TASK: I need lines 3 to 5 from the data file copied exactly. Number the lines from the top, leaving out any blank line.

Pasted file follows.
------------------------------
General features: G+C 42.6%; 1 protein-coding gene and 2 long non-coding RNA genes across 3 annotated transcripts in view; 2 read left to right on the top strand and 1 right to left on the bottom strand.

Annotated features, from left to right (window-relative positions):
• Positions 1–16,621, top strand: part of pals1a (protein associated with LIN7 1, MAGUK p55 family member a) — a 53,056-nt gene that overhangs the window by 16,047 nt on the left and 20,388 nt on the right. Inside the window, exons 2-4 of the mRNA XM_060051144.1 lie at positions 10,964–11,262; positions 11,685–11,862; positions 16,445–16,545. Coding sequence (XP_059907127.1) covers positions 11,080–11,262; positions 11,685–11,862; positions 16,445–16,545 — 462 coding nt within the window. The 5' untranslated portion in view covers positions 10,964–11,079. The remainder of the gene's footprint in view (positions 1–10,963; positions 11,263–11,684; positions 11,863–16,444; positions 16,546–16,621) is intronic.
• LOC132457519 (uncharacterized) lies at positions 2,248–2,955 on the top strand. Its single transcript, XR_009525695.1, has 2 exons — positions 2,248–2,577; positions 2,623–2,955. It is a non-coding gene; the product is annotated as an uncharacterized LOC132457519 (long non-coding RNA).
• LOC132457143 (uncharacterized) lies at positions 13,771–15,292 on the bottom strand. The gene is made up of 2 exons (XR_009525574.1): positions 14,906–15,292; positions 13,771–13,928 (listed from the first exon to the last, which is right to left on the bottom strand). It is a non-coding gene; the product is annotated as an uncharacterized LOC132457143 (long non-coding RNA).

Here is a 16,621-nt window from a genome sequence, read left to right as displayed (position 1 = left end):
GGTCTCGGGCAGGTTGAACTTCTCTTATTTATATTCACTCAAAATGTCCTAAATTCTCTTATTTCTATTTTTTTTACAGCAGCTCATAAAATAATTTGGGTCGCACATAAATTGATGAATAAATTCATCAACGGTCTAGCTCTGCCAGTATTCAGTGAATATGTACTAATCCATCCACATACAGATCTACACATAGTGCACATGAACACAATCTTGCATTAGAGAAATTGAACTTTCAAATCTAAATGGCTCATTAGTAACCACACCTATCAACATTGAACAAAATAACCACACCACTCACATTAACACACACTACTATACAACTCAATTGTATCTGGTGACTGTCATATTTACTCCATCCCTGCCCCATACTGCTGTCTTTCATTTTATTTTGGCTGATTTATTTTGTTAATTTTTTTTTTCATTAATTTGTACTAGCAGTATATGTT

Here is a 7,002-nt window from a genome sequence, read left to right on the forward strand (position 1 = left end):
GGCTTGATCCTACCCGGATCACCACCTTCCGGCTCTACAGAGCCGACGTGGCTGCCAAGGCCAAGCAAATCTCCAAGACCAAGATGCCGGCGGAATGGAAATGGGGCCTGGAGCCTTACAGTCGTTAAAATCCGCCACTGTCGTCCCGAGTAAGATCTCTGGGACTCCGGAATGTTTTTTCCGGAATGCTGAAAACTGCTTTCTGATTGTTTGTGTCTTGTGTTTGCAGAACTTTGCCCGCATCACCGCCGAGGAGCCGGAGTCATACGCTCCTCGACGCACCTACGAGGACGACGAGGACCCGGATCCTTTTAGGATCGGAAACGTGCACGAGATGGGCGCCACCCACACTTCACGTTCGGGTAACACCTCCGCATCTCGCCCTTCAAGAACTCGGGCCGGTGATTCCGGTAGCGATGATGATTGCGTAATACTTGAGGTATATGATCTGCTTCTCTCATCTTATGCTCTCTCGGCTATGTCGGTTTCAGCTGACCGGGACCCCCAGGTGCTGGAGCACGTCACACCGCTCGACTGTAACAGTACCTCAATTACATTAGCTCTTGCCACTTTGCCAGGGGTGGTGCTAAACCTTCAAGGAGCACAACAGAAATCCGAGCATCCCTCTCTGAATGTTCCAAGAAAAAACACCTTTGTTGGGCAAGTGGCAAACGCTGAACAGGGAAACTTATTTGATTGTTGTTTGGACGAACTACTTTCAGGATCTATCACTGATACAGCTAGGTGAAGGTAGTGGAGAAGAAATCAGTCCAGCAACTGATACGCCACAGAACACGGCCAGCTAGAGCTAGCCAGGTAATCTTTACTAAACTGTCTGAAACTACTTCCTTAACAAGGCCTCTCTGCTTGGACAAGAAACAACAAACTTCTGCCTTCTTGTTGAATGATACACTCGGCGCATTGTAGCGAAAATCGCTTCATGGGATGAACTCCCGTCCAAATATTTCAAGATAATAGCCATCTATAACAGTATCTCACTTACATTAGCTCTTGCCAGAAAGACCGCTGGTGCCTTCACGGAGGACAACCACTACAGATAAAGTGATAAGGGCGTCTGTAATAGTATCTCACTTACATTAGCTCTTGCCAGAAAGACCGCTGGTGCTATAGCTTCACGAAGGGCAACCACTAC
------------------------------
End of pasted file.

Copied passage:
• Positions 1–16,621, top strand: part of pals1a (protein associated with LIN7 1, MAGUK p55 family member a) — a 53,056-nt gene that overhangs the window by 16,047 nt on the left and 20,388 nt on the right. Inside the window, exons 2-4 of the mRNA XM_060051144.1 lie at positions 10,964–11,262; positions 11,685–11,862; positions 16,445–16,545. Coding sequence (XP_059907127.1) covers positions 11,080–11,262; positions 11,685–11,862; positions 16,445–16,545 — 462 coding nt within the window. The 5' untranslated portion in view covers positions 10,964–11,079. The remainder of the gene's footprint in view (positions 1–10,963; positions 11,263–11,684; positions 11,863–16,444; positions 16,546–16,621) is intronic.
• LOC132457519 (uncharacterized) lies at positions 2,248–2,955 on the top strand. Its single transcript, XR_009525695.1, has 2 exons — positions 2,248–2,577; positions 2,623–2,955. It is a non-coding gene; the product is annotated as an uncharacterized LOC132457519 (long non-coding RNA).
• LOC132457143 (uncharacterized) lies at positions 13,771–15,292 on the bottom strand. The gene is made up of 2 exons (XR_009525574.1): positions 14,906–15,292; positions 13,771–13,928 (listed from the first exon to the last, which is right to left on the bottom strand). It is a non-coding gene; the product is annotated as an uncharacterized LOC132457143 (long non-coding RNA).